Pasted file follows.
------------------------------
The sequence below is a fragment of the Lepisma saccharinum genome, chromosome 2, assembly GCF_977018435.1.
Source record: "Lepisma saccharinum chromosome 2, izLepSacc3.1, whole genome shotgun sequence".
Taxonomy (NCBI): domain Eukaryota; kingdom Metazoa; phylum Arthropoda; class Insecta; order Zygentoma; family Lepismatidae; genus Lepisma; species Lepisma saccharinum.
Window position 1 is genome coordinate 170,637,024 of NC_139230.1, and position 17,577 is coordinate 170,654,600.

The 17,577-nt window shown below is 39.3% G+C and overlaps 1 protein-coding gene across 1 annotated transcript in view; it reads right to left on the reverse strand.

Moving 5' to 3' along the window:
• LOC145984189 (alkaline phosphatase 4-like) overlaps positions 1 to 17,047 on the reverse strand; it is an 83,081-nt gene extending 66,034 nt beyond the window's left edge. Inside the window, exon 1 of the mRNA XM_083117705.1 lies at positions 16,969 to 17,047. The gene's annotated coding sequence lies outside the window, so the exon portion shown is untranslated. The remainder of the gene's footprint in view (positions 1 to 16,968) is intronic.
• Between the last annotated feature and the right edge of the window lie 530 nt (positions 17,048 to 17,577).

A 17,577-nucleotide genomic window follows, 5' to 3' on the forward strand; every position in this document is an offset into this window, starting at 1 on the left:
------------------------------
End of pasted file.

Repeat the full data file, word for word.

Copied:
The sequence below is a fragment of the Lepisma saccharinum genome, chromosome 2, assembly GCF_977018435.1.
Source record: "Lepisma saccharinum chromosome 2, izLepSacc3.1, whole genome shotgun sequence".
Taxonomy (NCBI): domain Eukaryota; kingdom Metazoa; phylum Arthropoda; class Insecta; order Zygentoma; family Lepismatidae; genus Lepisma; species Lepisma saccharinum.
Window position 1 is genome coordinate 170,637,024 of NC_139230.1, and position 17,577 is coordinate 170,654,600.

The 17,577-nt window shown below is 39.3% G+C and overlaps 1 protein-coding gene across 1 annotated transcript in view; it reads right to left on the reverse strand.

Moving 5' to 3' along the window:
• LOC145984189 (alkaline phosphatase 4-like) overlaps positions 1 to 17,047 on the reverse strand; it is an 83,081-nt gene extending 66,034 nt beyond the window's left edge. Inside the window, exon 1 of the mRNA XM_083117705.1 lies at positions 16,969 to 17,047. The gene's annotated coding sequence lies outside the window, so the exon portion shown is untranslated. The remainder of the gene's footprint in view (positions 1 to 16,968) is intronic.
• Between the last annotated feature and the right edge of the window lie 530 nt (positions 17,048 to 17,577).

A 17,577-nucleotide genomic window follows, 5' to 3' on the forward strand; every position in this document is an offset into this window, starting at 1 on the left: